The name Charest is an ancient French name that was given to a person from Brittany
who was a cart driver. Tracing the origin of the name further, we found the name Charest was derived from the Old French word "charetier," which means "carter."
Early Origins of the Charest family
The surname Charest was first found in Brittany
, where this illustrious family was anciently seated.
Early History of the Charest family
This web page shows only a small excerpt of our Charest research.Another 168 words (12 lines of text) covering the years 1712, 1739, 1787, 1796, 1832, and 1848 are included under the topic Early Charest History in all our PDF Extended History products and printed products wherever possible.
Charest Spelling Variations
The many different spellings of French surnames can be partially explained by the use of local
dialects and by the influence of other languages during the early development of the French language. As a result of these linguistic and cultural influences, the name Charest is distinguished by a number of regional variations. The many spelling variations
of the name include Charest, Charrest, Charet, Charret, Charets, Charrets, Charette, Charrette, Charettes, Charrettes, Charais, Charrais and many more.
Early Notables of the Charest family (pre 1700)
Notable amongst this name at this time was Athanase-Charles-Marin de Charette de la Contrie, a politician, who was born at the chateau La Trémissière in 1796, and... Another 27 words (2 lines of text) are included under the topic Early Charest Notables in all our PDF Extended History products and printed products wherever possible.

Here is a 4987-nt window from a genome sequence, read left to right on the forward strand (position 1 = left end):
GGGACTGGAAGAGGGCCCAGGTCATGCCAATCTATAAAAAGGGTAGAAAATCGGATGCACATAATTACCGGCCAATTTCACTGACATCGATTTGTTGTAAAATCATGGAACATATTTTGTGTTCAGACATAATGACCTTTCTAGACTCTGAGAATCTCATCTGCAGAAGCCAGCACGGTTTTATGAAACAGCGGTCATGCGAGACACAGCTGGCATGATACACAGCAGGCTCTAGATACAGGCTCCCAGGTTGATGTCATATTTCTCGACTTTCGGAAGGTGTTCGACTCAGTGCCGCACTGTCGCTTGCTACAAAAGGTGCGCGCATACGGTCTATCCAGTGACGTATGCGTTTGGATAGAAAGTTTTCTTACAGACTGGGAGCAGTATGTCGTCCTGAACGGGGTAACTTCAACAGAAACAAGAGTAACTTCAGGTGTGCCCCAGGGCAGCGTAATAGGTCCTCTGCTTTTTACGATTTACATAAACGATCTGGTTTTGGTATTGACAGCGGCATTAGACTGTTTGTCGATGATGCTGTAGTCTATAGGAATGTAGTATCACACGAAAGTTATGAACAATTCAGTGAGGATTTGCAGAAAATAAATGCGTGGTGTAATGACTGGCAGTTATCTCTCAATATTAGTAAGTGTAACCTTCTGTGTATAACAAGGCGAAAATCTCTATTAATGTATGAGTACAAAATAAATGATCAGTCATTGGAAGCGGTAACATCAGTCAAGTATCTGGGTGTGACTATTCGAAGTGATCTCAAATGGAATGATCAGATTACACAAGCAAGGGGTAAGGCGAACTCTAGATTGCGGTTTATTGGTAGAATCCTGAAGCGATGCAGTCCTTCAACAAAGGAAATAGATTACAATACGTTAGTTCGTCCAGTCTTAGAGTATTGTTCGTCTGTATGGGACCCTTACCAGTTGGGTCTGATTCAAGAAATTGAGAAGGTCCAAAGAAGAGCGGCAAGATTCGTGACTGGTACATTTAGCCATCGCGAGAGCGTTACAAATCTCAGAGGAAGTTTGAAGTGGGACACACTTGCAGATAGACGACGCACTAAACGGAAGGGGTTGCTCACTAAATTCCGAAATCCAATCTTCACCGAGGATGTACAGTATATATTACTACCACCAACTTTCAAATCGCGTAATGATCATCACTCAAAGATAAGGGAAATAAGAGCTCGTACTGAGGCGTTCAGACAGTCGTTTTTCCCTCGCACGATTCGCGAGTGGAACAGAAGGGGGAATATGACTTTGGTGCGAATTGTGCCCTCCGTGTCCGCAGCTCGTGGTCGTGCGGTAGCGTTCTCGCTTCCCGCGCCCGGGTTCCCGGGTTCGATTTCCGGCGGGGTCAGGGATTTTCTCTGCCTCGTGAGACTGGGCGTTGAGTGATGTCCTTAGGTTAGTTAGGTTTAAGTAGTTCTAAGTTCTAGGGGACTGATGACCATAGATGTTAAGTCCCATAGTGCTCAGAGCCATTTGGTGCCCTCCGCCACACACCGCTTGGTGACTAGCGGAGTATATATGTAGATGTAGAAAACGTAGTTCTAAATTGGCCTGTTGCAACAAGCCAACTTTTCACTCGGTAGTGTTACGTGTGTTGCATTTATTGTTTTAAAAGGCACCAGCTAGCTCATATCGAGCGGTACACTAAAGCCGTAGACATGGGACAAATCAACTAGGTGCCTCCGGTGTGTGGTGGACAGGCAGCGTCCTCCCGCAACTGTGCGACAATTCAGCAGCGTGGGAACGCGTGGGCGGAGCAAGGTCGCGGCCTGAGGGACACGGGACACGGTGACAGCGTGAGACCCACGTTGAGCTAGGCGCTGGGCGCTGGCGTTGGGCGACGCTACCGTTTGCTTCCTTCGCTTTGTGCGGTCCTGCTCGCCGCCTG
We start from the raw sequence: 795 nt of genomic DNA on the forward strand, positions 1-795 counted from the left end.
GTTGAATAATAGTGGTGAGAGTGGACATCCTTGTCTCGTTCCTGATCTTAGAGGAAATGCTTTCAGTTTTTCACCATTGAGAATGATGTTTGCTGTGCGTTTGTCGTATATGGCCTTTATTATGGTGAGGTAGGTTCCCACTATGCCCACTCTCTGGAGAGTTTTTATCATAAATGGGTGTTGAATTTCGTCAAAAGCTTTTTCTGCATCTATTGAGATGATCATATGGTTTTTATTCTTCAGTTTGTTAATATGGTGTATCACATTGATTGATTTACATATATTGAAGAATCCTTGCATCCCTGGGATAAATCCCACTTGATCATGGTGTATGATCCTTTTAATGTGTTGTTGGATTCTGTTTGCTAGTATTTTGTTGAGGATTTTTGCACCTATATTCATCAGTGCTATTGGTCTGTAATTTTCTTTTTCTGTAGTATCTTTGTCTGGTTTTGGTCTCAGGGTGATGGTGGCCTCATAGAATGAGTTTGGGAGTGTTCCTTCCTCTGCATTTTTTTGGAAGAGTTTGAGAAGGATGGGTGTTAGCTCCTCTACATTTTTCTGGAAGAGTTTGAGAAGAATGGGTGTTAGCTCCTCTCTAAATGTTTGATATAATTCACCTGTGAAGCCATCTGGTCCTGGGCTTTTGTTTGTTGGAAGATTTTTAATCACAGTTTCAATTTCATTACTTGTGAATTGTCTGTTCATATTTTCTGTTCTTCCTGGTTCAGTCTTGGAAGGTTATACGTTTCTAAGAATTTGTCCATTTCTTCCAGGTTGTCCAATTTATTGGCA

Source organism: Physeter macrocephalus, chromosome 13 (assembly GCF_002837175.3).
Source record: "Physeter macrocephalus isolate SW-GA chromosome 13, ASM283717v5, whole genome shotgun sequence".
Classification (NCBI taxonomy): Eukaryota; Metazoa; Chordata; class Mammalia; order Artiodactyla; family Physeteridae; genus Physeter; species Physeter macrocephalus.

Migration of the Charest family to the New World and Oceana
France finally gave land incentives for 2,000 migrants during the 1700s. Early marriage was encouraged in New France, and youths of 18 took fourteen-year-old girls for their wives. The fur trade was developed and attracted migrants, both noble and commoner from France. 15,000 explorers left Montreal in the late 17th and 18th centuries, leaving French names scattered across the continent. The search for the Northwest passage continued. Migration from France to New France or Quebec, as it was now more popularly called, continued until 1759. By 1675, there were 7000 French in Quebec. By the same year the Acadian presence in Nova Scotia, New Brunswick and Prince Edward Island had reached 500. In the treaty of Utrecht, the Acadians were ceded by France to Britain in 1713. In 1755, 10,000 French Acadians refused to take an oath of allegiance to England
and were deported. They found refuge in Louisiana. Meanwhile, in Quebec, the French race flourished, founding in Lower Canada, one of the two great solitudes which became Canada. Many of this distinguished family name Charest were prominent in social, cultural, religious and political affairs in France and New France. Amongst the settlers in North America with this distinguished name Charest were Étienne Charets, who married Catherine Bissot in Quebec City in 1670; Jacques Charets, who married Jeanne Dubois in Lévis in 1693; Étienne Charets, a merchant, who married Anne-Thé.
Contemporary Notables of the name Charest (post 1700)
- Leo Charest, American Democrat politician, Candidate for New Hampshire State House of Representatives from Goffstown, 1956 CITATION[CLOSE]
The Political Graveyard: Alphabetical Name Index. (Retrieved 2015, December 1) . Retrieved from http://politicalgraveyard.com/alpha/index.html
- Nancy Charest (1959-2014), Canadian politician, MNA for Matane (2003-2007)
- Travis Charest (b. 1969), Canadian comic book penciller, inker and painter for DC Comics and Marvel
- Micheline Charest (1953-2004), Canadian television producer and founder of Cinar, a Canadian producer of children’s entertainment
- John James "Jean" Charest PC, MNA (b. 1958), Canadian politician, the 29th Premier of Quebec
- Benoît Charest (b. 1964), Canadian Academy Award and Grammy Award nominated guitarist and film score composer